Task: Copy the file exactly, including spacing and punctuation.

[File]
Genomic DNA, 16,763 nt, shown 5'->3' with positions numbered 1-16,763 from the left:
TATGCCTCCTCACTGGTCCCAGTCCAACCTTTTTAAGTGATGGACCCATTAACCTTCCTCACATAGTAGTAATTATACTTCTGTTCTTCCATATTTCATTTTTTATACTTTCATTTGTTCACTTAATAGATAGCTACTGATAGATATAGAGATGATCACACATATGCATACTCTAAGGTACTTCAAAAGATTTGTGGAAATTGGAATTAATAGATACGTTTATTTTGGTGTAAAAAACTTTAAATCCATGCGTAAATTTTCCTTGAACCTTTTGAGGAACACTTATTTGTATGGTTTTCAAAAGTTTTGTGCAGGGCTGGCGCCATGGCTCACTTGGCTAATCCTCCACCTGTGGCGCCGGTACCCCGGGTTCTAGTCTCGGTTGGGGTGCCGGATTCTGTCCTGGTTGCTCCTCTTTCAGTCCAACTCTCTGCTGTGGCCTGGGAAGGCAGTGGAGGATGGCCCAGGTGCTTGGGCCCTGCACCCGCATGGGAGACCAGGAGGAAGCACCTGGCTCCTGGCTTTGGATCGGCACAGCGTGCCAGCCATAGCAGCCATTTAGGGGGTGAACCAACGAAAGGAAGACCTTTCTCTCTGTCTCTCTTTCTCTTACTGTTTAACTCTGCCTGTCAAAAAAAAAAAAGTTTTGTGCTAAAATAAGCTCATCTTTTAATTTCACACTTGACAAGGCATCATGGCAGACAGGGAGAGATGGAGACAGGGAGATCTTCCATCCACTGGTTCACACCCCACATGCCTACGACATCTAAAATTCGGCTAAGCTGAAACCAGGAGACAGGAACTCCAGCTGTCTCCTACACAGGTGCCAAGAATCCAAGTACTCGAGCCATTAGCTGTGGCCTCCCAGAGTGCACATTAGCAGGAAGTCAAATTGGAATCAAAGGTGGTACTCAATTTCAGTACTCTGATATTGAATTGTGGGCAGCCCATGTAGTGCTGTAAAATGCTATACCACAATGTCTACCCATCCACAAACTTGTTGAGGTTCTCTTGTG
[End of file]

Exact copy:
Genomic DNA, 16,763 nt, shown 5'->3' with positions numbered 1-16,763 from the left:
TATGCCTCCTCACTGGTCCCAGTCCAACCTTTTTAAGTGATGGACCCATTAACCTTCCTCACATAGTAGTAATTATACTTCTGTTCTTCCATATTTCATTTTTTATACTTTCATTTGTTCACTTAATAGATAGCTACTGATAGATATAGAGATGATCACACATATGCATACTCTAAGGTACTTCAAAAGATTTGTGGAAATTGGAATTAATAGATACGTTTATTTTGGTGTAAAAAACTTTAAATCCATGCGTAAATTTTCCTTGAACCTTTTGAGGAACACTTATTTGTATGGTTTTCAAAAGTTTTGTGCAGGGCTGGCGCCATGGCTCACTTGGCTAATCCTCCACCTGTGGCGCCGGTACCCCGGGTTCTAGTCTCGGTTGGGGTGCCGGATTCTGTCCTGGTTGCTCCTCTTTCAGTCCAACTCTCTGCTGTGGCCTGGGAAGGCAGTGGAGGATGGCCCAGGTGCTTGGGCCCTGCACCCGCATGGGAGACCAGGAGGAAGCACCTGGCTCCTGGCTTTGGATCGGCACAGCGTGCCAGCCATAGCAGCCATTTAGGGGGTGAACCAACGAAAGGAAGACCTTTCTCTCTGTCTCTCTTTCTCTTACTGTTTAACTCTGCCTGTCAAAAAAAAAAAAGTTTTGTGCTAAAATAAGCTCATCTTTTAATTTCACACTTGACAAGGCATCATGGCAGACAGGGAGAGATGGAGACAGGGAGATCTTCCATCCACTGGTTCACACCCCACATGCCTACGACATCTAAAATTCGGCTAAGCTGAAACCAGGAGACAGGAACTCCAGCTGTCTCCTACACAGGTGCCAAGAATCCAAGTACTCGAGCCATTAGCTGTGGCCTCCCAGAGTGCACATTAGCAGGAAGTCAAATTGGAATCAAAGGTGGTACTCAATTTCAGTACTCTGATATTGAATTGTGGGCAGCCCATGTAGTGCTGTAAAATGCTATACCACAATGTCTACCCATCCACAAACTTGTTGAGGTTCTCTTGTG